British PM Johnson says England's lockdown will be slowly unwrapped
LONDON (Reuters) -British Prime Minister Boris Johnson warned parliament on Wednesday that ending England's latest lockdown would require a 'gradual unwrapping' over time, pledging that schools would be the 'very first things to reopen'. Addressing parliament before lawmakers vote on the measures introduced earlier this week, Johnson defended his decision to implement the new lockdown at the time he did, saying the new, more contagious, coronavirus variant offered little choice. Trying to head off criticism that his decision to close primary schools a day after he told them they should open, Johnson said he did 'everything in our power to keep them open' until 'every other option had been closed off'
LONDON (Reuters) -British Prime Minister Boris Johnson warned parliament on Wednesday that ending England's latest lockdown would require a "gradual unwrapping" over time, pledging that schools would be the "very first things to reopen".
Addressing parliament before lawmakers vote on the measures introduced earlier this week, Johnson defended his decision to implement the new lockdown at the time he did, saying the new, more contagious, coronavirus variant offered little choice.
Trying to head off criticism that his decision to close primary schools a day after he told them they should open, Johnson said he did "everything in our power to keep them open" until "every other option had been closed off".
"And when we begin to move out of lockdown I promise they will be the very first things to reopen. That moment may come after the February half-term, although we should remain extremely cautious about the timetable ahead," he said.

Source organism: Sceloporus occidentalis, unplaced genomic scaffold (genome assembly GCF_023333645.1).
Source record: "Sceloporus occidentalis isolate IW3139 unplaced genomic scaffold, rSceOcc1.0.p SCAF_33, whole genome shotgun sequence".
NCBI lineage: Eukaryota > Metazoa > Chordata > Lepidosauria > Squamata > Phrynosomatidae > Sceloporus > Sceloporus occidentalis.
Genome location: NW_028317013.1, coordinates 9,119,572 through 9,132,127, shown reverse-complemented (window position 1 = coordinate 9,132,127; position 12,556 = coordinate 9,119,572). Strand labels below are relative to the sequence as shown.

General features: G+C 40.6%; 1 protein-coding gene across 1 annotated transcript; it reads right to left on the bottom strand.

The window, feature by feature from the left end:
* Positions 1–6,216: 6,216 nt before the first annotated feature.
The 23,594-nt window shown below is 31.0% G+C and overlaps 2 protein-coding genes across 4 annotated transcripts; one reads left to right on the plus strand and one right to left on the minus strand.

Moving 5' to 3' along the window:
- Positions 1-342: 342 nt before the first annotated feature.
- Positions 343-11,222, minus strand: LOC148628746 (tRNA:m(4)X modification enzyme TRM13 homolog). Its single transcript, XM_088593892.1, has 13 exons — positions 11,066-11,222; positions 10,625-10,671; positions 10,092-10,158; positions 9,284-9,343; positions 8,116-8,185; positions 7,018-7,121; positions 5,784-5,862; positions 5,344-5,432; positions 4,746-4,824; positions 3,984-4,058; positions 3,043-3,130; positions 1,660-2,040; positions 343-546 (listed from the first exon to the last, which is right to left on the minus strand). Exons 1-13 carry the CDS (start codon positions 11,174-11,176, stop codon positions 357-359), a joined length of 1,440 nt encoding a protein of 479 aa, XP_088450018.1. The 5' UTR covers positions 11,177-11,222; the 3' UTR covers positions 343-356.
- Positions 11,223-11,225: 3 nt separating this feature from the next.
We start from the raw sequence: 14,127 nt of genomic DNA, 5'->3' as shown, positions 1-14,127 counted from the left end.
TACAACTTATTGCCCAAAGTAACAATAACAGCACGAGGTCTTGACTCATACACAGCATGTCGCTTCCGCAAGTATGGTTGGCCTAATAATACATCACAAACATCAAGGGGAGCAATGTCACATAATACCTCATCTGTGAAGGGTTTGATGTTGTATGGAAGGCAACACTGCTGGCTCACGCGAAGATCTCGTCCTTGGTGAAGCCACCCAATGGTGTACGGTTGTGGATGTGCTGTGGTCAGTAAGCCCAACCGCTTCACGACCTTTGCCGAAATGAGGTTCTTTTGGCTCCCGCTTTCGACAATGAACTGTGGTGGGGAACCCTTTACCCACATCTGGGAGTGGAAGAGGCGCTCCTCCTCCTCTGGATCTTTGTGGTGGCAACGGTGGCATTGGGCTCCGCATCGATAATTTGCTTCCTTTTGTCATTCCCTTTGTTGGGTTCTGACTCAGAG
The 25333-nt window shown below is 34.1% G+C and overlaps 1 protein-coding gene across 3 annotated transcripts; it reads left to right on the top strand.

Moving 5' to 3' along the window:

"And as was the case last spring, our emergence from the lockdown cocoon will be not a big bang but a gradual unwrapping."
Britain has been among the countries worst-hit by COVID-19 , with the highest death toll in Europe. With the appearance of the new variant, it has seen case numbers repeatedly reach record highs, stretching the country's health service.
Johnson, who has been criticised for being too slow to introduce strict regulations in the first wave of the coronavirus pandemic, is not expected to face a large rebellion from his Conservative Party in the vote on the lockdown.
But his seeming reluctance to introduce tougher measures to combat surging cases and his mixed messages on whether to open primary schools have prompted criticism, not only in the opposition Labour Party but also among Conservatives.
Some in his party are also critical of any "draconian" restrictions, demanding that they are removed as quickly as possible. But Johnson was cautious about any time lines.
He said the legislation would run until March 31 "not because we expect the full national lockdown to continue until then, but to allow a steady, controlled and evidence-led move down through the tiers on a regional basis".
(Reporting by William James and Elizabeth Piper, editing by Estelle Shirbon)
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